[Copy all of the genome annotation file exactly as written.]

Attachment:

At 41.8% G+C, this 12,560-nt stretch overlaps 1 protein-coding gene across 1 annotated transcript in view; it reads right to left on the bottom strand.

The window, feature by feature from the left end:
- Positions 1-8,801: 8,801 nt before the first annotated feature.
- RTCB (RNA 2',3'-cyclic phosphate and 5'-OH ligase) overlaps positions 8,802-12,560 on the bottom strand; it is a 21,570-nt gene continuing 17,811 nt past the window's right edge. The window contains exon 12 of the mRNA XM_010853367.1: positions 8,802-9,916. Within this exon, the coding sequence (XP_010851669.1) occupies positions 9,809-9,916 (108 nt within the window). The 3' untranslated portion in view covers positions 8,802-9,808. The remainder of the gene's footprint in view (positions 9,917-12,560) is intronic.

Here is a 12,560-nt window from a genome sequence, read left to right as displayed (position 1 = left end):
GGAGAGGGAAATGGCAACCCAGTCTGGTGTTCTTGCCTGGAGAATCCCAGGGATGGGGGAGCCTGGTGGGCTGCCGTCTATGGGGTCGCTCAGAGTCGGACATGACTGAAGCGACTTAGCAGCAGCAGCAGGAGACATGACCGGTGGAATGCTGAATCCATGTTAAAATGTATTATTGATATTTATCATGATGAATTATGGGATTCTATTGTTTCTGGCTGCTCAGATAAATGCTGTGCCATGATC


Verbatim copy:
At 41.8% G+C, this 12,560-nt stretch overlaps 1 protein-coding gene across 1 annotated transcript in view; it reads right to left on the bottom strand.

The window, feature by feature from the left end:
- Positions 1-8,801: 8,801 nt before the first annotated feature.
- RTCB (RNA 2',3'-cyclic phosphate and 5'-OH ligase) overlaps positions 8,802-12,560 on the bottom strand; it is a 21,570-nt gene continuing 17,811 nt past the window's right edge. The window contains exon 12 of the mRNA XM_010853367.1: positions 8,802-9,916. Within this exon, the coding sequence (XP_010851669.1) occupies positions 9,809-9,916 (108 nt within the window). The 3' untranslated portion in view covers positions 8,802-9,808. The remainder of the gene's footprint in view (positions 9,917-12,560) is intronic.

Here is a 12,560-nt window from a genome sequence, read left to right as displayed (position 1 = left end):
GGAGAGGGAAATGGCAACCCAGTCTGGTGTTCTTGCCTGGAGAATCCCAGGGATGGGGGAGCCTGGTGGGCTGCCGTCTATGGGGTCGCTCAGAGTCGGACATGACTGAAGCGACTTAGCAGCAGCAGCAGGAGACATGACCGGTGGAATGCTGAATCCATGTTAAAATGTATTATTGATATTTATCATGATGAATTATGGGATTCTATTGTTTCTGGCTGCTCAGATAAATGCTGTGCCATGATC